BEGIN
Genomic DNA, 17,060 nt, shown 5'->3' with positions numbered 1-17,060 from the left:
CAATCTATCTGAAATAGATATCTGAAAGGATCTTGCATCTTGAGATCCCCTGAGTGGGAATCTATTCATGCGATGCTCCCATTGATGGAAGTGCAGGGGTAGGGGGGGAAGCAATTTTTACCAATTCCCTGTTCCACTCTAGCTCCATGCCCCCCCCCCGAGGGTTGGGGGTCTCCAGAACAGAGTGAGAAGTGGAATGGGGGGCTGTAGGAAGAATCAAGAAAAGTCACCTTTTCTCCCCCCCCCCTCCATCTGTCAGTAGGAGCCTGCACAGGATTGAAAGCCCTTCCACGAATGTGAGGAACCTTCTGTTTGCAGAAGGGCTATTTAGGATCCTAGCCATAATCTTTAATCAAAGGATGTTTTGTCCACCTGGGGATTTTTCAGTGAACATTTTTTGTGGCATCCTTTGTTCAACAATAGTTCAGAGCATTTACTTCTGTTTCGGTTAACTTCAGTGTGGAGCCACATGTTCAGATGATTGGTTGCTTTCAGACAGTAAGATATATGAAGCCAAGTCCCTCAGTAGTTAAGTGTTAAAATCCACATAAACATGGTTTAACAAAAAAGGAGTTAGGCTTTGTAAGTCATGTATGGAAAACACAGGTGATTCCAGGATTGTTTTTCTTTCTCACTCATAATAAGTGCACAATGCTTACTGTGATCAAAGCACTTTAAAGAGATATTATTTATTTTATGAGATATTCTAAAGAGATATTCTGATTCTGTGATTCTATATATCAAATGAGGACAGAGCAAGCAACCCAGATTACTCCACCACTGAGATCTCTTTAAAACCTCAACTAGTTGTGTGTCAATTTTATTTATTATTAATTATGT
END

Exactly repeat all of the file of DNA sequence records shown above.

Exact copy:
Genomic DNA, 17,060 nt, shown 5'->3' with positions numbered 1-17,060 from the left:
CAATCTATCTGAAATAGATATCTGAAAGGATCTTGCATCTTGAGATCCCCTGAGTGGGAATCTATTCATGCGATGCTCCCATTGATGGAAGTGCAGGGGTAGGGGGGGAAGCAATTTTTACCAATTCCCTGTTCCACTCTAGCTCCATGCCCCCCCCCCGAGGGTTGGGGGTCTCCAGAACAGAGTGAGAAGTGGAATGGGGGGCTGTAGGAAGAATCAAGAAAAGTCACCTTTTCTCCCCCCCCCCTCCATCTGTCAGTAGGAGCCTGCACAGGATTGAAAGCCCTTCCACGAATGTGAGGAACCTTCTGTTTGCAGAAGGGCTATTTAGGATCCTAGCCATAATCTTTAATCAAAGGATGTTTTGTCCACCTGGGGATTTTTCAGTGAACATTTTTTGTGGCATCCTTTGTTCAACAATAGTTCAGAGCATTTACTTCTGTTTCGGTTAACTTCAGTGTGGAGCCACATGTTCAGATGATTGGTTGCTTTCAGACAGTAAGATATATGAAGCCAAGTCCCTCAGTAGTTAAGTGTTAAAATCCACATAAACATGGTTTAACAAAAAAGGAGTTAGGCTTTGTAAGTCATGTATGGAAAACACAGGTGATTCCAGGATTGTTTTTCTTTCTCACTCATAATAAGTGCACAATGCTTACTGTGATCAAAGCACTTTAAAGAGATATTATTTATTTTATGAGATATTCTAAAGAGATATTCTGATTCTGTGATTCTATATATCAAATGAGGACAGAGCAAGCAACCCAGATTACTCCACCACTGAGATCTCTTTAAAACCTCAACTAGTTGTGTGTCAATTTTATTTATTATTAATTATGT